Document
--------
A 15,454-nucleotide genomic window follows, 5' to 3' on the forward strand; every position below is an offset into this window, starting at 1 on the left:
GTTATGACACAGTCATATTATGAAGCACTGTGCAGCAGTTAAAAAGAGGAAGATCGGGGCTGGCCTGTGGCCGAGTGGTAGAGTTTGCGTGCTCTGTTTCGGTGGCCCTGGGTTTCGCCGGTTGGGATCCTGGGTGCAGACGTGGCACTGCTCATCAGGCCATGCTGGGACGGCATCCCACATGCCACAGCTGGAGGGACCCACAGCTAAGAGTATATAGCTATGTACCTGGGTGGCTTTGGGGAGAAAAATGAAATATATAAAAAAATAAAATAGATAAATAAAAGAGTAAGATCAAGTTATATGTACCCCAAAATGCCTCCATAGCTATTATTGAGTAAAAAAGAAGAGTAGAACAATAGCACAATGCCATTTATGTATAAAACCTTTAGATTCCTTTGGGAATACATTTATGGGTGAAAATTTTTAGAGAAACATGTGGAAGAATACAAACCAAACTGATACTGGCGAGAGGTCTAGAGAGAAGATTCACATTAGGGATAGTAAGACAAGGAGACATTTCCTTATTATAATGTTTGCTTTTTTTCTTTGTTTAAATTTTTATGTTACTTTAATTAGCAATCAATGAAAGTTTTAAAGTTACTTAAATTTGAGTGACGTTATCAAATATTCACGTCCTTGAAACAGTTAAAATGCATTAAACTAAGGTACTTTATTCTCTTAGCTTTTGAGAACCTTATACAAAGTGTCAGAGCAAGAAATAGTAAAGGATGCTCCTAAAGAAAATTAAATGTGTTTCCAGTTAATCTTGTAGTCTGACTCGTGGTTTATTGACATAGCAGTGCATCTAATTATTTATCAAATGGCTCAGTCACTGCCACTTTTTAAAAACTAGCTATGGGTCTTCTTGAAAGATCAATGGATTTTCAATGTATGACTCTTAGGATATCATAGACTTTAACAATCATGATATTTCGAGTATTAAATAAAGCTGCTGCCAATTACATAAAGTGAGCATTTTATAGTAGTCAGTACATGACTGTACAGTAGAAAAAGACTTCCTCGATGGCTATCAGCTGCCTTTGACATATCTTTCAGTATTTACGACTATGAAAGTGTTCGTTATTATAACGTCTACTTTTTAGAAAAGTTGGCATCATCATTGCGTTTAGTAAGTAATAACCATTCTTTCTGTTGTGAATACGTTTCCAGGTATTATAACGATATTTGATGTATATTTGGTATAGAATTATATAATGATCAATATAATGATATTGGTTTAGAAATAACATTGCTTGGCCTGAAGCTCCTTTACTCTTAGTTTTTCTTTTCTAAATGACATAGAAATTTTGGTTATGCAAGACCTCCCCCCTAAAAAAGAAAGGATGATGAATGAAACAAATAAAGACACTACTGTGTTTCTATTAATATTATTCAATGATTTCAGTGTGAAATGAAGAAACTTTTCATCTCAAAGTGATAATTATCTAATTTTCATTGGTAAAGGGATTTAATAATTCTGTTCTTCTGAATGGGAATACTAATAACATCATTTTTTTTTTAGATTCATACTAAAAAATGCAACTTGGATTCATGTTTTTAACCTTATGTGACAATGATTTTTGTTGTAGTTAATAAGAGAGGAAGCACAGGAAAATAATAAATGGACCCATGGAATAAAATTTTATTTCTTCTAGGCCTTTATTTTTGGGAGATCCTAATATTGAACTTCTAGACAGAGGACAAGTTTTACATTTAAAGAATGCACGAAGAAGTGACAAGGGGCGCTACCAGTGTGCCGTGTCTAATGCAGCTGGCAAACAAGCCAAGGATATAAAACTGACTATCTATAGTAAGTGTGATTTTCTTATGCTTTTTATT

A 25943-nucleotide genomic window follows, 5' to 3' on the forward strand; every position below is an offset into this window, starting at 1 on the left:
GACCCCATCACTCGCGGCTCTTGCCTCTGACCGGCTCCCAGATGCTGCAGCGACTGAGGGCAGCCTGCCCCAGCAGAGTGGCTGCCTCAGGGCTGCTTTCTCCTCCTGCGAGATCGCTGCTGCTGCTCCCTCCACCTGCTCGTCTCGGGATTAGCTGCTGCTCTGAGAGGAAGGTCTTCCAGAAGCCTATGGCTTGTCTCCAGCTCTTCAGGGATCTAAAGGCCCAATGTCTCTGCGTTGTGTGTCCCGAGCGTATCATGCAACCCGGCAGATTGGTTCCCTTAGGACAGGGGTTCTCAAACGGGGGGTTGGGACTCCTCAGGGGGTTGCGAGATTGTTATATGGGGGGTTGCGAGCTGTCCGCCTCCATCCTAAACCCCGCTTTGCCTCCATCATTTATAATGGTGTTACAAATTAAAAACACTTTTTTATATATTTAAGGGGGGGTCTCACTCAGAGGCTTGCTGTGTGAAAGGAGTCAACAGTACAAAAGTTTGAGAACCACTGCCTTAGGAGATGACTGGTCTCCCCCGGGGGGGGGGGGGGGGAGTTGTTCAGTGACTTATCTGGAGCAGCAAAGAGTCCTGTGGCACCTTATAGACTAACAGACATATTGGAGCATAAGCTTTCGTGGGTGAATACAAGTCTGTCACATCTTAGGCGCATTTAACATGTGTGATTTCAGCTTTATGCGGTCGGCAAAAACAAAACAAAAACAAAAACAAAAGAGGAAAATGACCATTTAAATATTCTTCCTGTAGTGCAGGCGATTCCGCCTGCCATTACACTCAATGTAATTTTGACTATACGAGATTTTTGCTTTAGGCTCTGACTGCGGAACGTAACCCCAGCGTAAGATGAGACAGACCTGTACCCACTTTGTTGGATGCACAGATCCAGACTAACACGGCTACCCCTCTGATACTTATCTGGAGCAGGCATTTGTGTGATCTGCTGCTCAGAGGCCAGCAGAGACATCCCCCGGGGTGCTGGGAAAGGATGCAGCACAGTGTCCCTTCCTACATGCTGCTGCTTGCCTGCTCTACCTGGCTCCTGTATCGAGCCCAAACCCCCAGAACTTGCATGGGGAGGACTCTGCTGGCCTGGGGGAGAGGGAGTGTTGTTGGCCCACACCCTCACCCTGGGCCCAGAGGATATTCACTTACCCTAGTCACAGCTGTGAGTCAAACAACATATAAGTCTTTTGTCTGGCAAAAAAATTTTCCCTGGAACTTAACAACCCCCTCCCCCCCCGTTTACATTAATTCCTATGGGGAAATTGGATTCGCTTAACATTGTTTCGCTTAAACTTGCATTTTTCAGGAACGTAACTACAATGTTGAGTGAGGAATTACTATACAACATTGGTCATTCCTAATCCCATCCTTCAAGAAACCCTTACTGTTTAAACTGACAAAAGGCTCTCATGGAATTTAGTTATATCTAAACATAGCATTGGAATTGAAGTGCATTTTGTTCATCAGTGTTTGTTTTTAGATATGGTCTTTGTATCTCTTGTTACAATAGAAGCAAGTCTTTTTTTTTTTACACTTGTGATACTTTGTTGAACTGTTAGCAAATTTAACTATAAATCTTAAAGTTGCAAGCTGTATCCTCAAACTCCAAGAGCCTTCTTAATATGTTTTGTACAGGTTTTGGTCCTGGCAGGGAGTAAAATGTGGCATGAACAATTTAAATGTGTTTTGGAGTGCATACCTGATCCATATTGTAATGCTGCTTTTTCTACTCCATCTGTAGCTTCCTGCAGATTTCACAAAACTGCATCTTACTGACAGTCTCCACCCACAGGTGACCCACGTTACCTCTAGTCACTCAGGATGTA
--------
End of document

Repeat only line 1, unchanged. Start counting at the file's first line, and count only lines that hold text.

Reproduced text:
A 15,454-nucleotide genomic window follows, 5' to 3' on the forward strand; every position below is an offset into this window, starting at 1 on the left: